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Old 11-05-2015, 11:29 AM   #1
rgetter
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Default Best Budget Brake Options for Hills

I recently picked up our first golf cart a few weeks ago (2000 EZGO TXT, 5" Lift, 22x11x10 Wheels). And among other things I had to do a fair amount of upgrades already. But the one thing I am looking at right now is better brake options. I live in a very hilly area and actually at the top of a extremely steep hill. When I got the cart the brakes were basically shot, made for a not so fun ride down our hill. Since then I did replace the brake shoes and clean up everything and they work ok. But to me they are still not where I feel they should be to be safe (my wife and kids will use the cart at some point).

So from what I can tell I can see three brake options.

1. Replace Rear Drums with Ausco Mechanical Disk Brakes
2. Add Jakes Front Hydraulic Disk Brakes
3. Replace Rear Drums with WheelCA Hydraulic Disk Brakes

I know wheelca has a 4 wheel setup which would be awesome but currently out of the budget. I have seen various pro/cons on all options. Just wanted to get some options on what you all have used and liked. The Ausco would be the most affordable, but I have seen a lot of people mentioning the noise and the constant adjustment of them.

Thanks
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Old 11-05-2015, 01:39 PM   #2
kgsc
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Default Re: Best Budget Brake Options for Hills

I have option 1 on 3 different carts and they have performed well. I did have one set of brake pads come apart but that cart is used quite a bit to put boats/skis in the water so they get submerged a bunch. As for adjusting I have had them for a few years on each cart and rarely have had to adjust them..
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Old 11-05-2015, 06:06 PM   #3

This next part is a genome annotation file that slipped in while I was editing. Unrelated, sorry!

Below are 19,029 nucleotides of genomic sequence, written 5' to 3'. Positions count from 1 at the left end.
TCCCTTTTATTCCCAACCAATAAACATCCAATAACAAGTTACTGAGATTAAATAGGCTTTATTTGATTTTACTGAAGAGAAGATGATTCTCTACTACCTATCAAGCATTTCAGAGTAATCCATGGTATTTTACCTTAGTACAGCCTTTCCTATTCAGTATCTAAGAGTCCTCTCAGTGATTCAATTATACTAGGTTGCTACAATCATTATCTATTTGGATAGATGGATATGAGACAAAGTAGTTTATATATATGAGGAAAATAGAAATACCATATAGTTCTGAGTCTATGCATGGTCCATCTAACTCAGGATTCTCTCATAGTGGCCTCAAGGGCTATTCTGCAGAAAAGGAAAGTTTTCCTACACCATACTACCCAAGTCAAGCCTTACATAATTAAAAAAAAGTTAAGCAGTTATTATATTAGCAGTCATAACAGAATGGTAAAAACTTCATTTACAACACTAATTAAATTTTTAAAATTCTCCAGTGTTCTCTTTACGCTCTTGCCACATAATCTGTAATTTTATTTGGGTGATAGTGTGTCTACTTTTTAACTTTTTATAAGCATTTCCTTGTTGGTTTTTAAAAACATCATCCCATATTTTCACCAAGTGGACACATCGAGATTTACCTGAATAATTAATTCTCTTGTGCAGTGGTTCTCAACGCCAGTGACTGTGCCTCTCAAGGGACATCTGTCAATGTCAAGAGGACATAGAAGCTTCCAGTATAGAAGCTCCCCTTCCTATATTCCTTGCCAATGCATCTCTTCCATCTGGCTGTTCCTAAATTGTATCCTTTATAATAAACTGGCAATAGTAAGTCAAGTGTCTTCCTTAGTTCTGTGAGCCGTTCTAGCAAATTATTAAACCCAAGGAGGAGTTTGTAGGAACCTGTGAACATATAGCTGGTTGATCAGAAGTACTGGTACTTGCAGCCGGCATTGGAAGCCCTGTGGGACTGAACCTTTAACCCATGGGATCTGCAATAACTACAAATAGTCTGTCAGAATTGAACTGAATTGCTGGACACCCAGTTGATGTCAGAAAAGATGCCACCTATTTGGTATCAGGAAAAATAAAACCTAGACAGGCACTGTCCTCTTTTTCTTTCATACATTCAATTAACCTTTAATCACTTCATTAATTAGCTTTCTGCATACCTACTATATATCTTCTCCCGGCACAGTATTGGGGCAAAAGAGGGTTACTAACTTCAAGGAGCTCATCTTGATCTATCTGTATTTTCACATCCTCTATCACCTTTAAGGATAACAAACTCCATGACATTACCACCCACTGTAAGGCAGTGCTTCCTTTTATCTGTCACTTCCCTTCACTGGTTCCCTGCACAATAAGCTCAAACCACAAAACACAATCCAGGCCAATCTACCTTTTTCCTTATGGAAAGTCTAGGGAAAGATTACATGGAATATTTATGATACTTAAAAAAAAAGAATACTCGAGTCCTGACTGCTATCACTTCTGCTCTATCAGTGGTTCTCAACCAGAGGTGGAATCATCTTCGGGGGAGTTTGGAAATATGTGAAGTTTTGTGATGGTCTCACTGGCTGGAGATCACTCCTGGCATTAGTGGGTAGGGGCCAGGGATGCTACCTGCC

Joekay
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Default Re: Best Budget Brake Options for Hills

No help here. But I'm looking to do the same upgrade. I'll be here for the responses. I don't want to waste money on rear discs if the improvement won't be enough I'll go with front brakes.
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Old 11-05-2015, 08:44 PM   #4
rgetter
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Default Re: Best Budget Brake Options for Hills

kgsc .. I am assuming since you have them on 3 different carts that you found they were a good upgrade over the standard drums. Are you able to stop on a hill? Currently with my drums on some of my hills the best they will do is slow me down to a controllable speed. But if anything required more than that I would be in trouble.

The other issue I have seen reported is that they tend to hang kind of low. Do you feel that has been an issue for yourself? My cart is lifted and I don't do any serious off-road-in, maybe a trail here and there. So my initial thought this probably isn't a big deal, but would like your take on it.

I can't dismiss the fact they are almost half the cost of the Hydraulic ones. But I don't want to also look past the old saying "You get what you pay for" either.

Thanks
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Old 11-06-2015, 11:18 AM   #5
kgsc
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Default Re: Best Budget Brake Options for Hills